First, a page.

Our project entitled ‘Does it Only Happen to Me?’ contributes to the wider campaign to have socio-economic discrimination recognised as a tenth ground of discrimination in the Irish Equal Status Act. ATD Ireland recognises the wider societal benefits of a #10thGround: a more equal society, fair opportunities for all, and reduction of hurtful stereotypes and discriminatory behaviours. Our Socio-Economic Status (SES) project offers a platform for members and volunteers of ATD’s network to provide a space for people who experience socio-economic discrimination to communicate their stories. We are beginning to see our hard work pay off as the campaign to end socio – economic discrimination continues to be picked up and spread by individuals and agencies throughout Ireland. We have new funded projects in the works that we hope will further the campaigns dissemination to the public. These will concentrate on empowering those who suffer from this form of discrimination to tell their side of the story through creative means e.g. art and film. Whilst it’s legislation is currently being ‘reviewed’ by government we will continue to fight until it is ‘implemented’ in law. Equality must prevail!
What is the reluctance in society to see poverty as a major injustice and to acknowledge the links between social class, discrimination, and poverty?
Words by Paul Uzell (ATD Community Activist)
Even the dogs in the street know that poverty and socio-economic discrimination exist. Class discrimination is not new, it has always been around. There are many reports as well as academic evidence and statistics out there – locally, nationally and internationally, that allude to these issues. I find it gutting that so little is being done to make genuine change in society. It’s both a class issue and a misunderstanding.
I believe that the way in which the government and other powerful institutions do not recognise poverty as a major issue is a form of socio economic discrimination in itself. Once it is recognised as a grounds of discrimination – governments would need to change both how they interact with poverty and their policies regarding it.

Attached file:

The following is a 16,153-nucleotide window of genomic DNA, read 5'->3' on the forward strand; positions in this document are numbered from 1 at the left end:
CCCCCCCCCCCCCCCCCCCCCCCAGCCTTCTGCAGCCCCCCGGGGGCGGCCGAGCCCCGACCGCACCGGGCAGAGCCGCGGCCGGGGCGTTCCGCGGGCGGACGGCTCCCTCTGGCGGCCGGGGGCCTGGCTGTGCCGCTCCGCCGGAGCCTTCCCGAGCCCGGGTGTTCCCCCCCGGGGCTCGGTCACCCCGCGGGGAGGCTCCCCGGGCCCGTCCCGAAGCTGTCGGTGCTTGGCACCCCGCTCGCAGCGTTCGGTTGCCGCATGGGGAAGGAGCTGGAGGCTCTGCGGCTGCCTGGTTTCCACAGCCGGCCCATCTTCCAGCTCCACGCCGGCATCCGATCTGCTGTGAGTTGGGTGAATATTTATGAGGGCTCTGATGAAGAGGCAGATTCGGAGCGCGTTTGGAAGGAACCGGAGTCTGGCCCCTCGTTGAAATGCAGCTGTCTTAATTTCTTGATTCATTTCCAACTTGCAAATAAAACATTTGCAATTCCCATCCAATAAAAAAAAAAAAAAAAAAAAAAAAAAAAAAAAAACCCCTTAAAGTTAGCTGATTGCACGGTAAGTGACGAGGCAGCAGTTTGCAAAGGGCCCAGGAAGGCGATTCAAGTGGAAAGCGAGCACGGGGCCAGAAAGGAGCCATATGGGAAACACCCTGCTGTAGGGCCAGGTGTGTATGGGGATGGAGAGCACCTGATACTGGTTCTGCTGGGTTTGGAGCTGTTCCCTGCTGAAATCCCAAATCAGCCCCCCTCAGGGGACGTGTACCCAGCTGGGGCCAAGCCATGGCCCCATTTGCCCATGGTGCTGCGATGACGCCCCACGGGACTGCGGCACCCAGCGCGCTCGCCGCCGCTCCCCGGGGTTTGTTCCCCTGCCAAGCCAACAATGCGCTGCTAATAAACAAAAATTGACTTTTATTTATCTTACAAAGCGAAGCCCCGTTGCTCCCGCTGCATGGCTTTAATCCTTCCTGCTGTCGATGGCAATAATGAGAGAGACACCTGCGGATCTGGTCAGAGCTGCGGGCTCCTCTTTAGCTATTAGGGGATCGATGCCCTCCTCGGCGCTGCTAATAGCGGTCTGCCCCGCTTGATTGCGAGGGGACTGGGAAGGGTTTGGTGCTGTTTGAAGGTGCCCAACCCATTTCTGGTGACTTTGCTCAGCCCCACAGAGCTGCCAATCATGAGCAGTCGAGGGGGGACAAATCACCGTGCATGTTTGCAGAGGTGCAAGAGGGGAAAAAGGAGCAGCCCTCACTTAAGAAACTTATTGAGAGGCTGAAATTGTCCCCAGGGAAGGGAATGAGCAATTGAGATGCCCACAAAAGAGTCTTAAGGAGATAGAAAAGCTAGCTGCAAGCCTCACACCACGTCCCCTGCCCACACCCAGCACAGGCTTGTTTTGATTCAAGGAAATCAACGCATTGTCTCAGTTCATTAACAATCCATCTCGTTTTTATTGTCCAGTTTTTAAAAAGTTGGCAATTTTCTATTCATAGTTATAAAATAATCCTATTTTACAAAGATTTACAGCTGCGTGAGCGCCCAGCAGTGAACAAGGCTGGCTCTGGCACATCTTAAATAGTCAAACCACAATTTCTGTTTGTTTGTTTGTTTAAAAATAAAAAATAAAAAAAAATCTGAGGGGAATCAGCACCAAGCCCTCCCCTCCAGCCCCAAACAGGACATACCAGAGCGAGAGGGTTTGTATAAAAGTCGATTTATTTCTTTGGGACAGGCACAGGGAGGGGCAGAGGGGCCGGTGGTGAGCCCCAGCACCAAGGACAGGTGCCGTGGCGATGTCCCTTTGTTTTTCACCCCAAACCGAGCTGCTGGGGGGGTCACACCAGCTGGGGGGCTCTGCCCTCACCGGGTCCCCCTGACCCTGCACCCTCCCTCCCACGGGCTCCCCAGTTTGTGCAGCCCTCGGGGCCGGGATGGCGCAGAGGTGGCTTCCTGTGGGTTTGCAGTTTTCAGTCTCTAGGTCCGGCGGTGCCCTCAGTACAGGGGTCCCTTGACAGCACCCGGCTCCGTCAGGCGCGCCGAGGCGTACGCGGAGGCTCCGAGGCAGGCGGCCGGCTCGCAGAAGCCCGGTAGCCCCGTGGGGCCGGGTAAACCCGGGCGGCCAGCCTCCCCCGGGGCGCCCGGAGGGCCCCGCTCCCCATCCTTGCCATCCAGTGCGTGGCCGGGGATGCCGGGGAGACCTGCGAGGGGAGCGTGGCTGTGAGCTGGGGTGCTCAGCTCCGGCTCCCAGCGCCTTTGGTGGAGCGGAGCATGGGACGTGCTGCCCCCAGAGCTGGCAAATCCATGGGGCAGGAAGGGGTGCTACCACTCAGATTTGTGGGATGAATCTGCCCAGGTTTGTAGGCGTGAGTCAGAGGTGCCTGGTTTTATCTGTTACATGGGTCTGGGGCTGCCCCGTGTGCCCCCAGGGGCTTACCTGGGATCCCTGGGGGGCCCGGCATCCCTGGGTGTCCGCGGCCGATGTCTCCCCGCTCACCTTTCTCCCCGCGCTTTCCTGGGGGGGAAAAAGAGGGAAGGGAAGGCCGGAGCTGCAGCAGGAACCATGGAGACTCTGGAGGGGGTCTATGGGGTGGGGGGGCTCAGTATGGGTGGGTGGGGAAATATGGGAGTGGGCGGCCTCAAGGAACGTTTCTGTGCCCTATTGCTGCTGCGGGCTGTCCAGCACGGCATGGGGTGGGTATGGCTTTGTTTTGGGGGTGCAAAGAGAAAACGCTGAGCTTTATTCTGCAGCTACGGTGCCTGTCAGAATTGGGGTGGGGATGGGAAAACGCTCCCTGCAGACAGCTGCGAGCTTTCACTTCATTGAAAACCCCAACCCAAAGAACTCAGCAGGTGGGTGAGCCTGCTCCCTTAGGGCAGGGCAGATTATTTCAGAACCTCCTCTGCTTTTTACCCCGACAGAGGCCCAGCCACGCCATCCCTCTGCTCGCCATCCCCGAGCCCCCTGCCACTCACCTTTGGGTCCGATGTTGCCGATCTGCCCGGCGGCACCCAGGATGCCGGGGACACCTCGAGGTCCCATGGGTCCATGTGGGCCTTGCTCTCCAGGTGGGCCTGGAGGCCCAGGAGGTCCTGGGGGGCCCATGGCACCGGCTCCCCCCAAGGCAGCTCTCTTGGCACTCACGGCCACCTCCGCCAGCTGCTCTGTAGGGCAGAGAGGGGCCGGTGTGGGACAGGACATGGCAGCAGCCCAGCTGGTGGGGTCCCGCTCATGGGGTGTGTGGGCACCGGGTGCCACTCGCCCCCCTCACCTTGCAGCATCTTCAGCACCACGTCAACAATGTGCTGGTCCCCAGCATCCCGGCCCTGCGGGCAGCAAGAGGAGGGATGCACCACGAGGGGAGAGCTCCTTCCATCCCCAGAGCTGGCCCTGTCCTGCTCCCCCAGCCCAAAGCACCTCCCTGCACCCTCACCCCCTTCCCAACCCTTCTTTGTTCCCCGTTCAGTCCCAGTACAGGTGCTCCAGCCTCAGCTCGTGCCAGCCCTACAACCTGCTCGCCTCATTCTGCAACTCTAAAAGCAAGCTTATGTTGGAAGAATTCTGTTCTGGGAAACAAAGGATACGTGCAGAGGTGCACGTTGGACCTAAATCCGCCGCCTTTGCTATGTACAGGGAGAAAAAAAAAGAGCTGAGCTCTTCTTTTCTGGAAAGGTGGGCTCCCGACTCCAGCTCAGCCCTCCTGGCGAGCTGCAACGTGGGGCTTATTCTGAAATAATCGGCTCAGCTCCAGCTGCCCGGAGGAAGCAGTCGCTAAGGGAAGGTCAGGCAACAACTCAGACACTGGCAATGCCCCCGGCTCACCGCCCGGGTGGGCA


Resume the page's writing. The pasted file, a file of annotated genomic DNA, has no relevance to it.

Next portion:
Often government policies have created deep divides and given rise to situations of socioeconomic discrimination in communities. If this form of discrimination is recognised in equality legislation – it could be seen to threaten a certain type of persons position when it comes to power and class. The socio-economic separation in society is a divide and some people don’t want this to change. The haves and have nots. ‘We have privilege, we have power, we live in certain communities, we have access to certain amenities. We do things that our class allows that other people can’t do. We don’t want to let these people in. We don’t open the door.’ It’s a divide – a wall!
There is definitely a belief in some areas of society that some people don’t deserve a fair chance, good opportunities or equality. There is clear discrimination and people are actively doing it. By implementing socio-economic as a form of discrimination in the law we are asking the people that are discriminating to first acknowledge that and then to make a change.
We have to find a way to corner this and face it down. This discrimination can be based on arrogance and an ability to lord over people due to one’s class. It curtails some people in a false sense of security, comfort and belief that you are better than others because of where you were born, your school, the community you grew up in, the way you speak, your connections and your networks. To maintain that power, at the cost of others – is wrong. It is deliberately putting and keeping others down to keep yourself up. Socio – economic discrimination cuts off so many opportunities for people like me. It cuts off our avenues and ways out of poverty. It denies us access to quality education which then cuts off access to good jobs because you need good quality education to get those jobs.
It feels like we are ring fenced and not given the same opportunities as others.